Many members of Dushanbe’s remaining cultural elite decry the rising tide of religion. Yet some artists have turned to Islam for inspiration in a way they would never have been able to do during the Soviet Union. The statue of Lenin which used to dominate Dushanbe’s main square now rests ignominiously among broken electric teakettles and the sound of lathes in the weedy backyard of the Artist’s Union. On an unseasonably cold Wednesday, artists gather in Daler Mihtojov’s second-floor studio to drink tea. In one corner of the quaintly cluttered room rests a stack of canvases freshly returned from an exhibit at the French Embassy. A practicing Muslim – he prays inside his studio – Mihtojov refrains from depicting the human form in his work; his exhibited series was inspired by the poetry of Omar Khayyam and featured motifs of vessels and windows. “Life's good for us,” he says gently.
“If no one becomes interested in contemporary art in 10 or 15 years, I’ll close ArtGround,” Kholikov says. Kholikov is not alone in his pessimism about the future of Tajik art. “It’s important for collectors like me to buy Tajik art now,” says Ulugova, “because I don’t see any new artists coming up in the future.”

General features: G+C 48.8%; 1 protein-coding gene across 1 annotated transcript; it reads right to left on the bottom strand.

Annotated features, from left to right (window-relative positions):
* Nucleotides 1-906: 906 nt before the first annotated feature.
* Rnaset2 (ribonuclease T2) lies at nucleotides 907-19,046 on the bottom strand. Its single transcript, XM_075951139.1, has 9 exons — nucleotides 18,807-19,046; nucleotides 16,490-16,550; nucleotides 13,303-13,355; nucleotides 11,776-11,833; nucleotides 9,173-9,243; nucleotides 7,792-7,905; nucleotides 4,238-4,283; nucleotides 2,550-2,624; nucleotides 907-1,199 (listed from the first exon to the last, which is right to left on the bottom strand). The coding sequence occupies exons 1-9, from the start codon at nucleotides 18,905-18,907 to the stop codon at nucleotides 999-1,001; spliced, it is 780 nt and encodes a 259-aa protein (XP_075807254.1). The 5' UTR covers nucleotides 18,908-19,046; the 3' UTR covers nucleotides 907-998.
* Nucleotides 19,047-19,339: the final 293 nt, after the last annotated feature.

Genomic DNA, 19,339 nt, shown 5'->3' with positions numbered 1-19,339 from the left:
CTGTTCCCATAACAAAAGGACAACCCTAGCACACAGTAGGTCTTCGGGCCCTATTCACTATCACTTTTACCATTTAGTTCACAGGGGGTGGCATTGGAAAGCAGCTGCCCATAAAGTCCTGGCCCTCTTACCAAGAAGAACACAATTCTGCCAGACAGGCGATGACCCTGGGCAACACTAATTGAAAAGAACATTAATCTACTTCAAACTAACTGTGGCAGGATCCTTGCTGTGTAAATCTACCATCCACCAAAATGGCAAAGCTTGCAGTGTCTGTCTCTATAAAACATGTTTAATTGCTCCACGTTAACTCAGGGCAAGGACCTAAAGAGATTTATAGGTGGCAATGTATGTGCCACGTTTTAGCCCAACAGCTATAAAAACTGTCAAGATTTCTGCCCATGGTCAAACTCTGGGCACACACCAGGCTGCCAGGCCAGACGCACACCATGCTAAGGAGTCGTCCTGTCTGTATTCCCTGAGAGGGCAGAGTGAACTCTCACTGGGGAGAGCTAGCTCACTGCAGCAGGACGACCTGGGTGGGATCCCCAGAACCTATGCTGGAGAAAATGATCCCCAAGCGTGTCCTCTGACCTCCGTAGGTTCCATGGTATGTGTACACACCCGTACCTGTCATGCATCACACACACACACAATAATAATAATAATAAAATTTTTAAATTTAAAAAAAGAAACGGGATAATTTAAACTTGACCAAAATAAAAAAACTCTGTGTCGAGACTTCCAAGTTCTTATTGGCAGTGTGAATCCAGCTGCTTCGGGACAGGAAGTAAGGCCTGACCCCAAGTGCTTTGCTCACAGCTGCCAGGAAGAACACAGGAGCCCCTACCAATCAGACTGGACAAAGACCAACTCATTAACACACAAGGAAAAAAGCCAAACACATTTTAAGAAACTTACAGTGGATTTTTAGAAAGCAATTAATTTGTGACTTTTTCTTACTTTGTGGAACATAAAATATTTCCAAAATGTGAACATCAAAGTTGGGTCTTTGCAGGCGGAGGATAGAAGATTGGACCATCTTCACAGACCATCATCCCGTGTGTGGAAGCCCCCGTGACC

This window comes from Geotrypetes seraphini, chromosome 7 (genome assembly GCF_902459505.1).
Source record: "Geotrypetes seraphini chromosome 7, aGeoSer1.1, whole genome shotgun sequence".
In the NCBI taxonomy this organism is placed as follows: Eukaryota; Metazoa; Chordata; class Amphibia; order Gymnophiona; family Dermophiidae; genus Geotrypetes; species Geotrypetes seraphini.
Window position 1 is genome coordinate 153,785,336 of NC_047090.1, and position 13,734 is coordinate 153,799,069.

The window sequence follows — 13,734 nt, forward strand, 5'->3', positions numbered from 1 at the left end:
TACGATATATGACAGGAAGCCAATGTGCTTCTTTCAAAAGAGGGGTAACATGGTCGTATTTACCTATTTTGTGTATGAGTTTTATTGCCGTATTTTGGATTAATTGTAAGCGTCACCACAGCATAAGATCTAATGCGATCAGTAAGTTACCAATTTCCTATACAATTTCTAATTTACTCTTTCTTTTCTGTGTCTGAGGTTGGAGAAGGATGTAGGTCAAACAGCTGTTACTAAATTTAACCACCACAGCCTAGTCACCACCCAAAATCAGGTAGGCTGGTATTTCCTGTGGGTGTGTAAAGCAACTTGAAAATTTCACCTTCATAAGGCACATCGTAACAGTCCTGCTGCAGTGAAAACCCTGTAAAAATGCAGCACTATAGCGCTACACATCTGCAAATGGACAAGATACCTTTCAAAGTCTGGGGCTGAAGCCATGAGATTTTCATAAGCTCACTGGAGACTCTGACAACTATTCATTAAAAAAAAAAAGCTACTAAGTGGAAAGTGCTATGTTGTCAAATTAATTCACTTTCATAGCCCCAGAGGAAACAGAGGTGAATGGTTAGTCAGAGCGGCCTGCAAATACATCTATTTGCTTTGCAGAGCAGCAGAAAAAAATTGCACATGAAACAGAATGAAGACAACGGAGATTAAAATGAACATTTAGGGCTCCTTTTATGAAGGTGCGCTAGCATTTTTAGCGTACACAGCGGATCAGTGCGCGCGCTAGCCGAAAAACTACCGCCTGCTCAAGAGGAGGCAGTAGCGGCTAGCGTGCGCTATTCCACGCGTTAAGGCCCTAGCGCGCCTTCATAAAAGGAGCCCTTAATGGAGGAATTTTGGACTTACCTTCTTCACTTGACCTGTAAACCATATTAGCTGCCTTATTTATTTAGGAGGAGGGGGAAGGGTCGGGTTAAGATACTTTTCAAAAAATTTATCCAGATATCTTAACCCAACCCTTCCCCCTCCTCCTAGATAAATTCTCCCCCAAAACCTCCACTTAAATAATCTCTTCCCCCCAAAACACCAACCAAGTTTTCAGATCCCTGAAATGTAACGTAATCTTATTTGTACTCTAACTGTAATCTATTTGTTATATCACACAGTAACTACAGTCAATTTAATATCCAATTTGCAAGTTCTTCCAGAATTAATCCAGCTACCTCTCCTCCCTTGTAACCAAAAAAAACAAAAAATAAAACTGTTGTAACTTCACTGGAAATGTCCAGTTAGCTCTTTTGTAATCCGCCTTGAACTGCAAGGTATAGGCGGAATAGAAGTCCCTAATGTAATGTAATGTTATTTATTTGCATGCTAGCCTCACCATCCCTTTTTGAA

Faced with bleak prospects, it’s no wonder so many Tajik artists have chosen to leave the country. Escapism is almost a national obsession. Border-hopping is one route, but if the crowds in the new western-style cafes dotting Dushanbe are any judge, the quietist residents of Tajikistan’s dusty capital are also happy succumbing to pacification by cappuccino.
Some argue that the city is bathed in apathy as much as in the blistering sunlight that is its hallmark, beating down on suppurating streets now bereft of the shade of trees. To many, it seems impossible that Dushanbe will regain even a shadow of the multiculturalism and vibrancy that they remember as its Soviet legacy. That’s likely true. For now, the city is dormant, licking its wounds, still trying to reckon with a past that creeps unasked into the present.
Text: Katherine Long
Image: Katherine Long and Malika Khashimova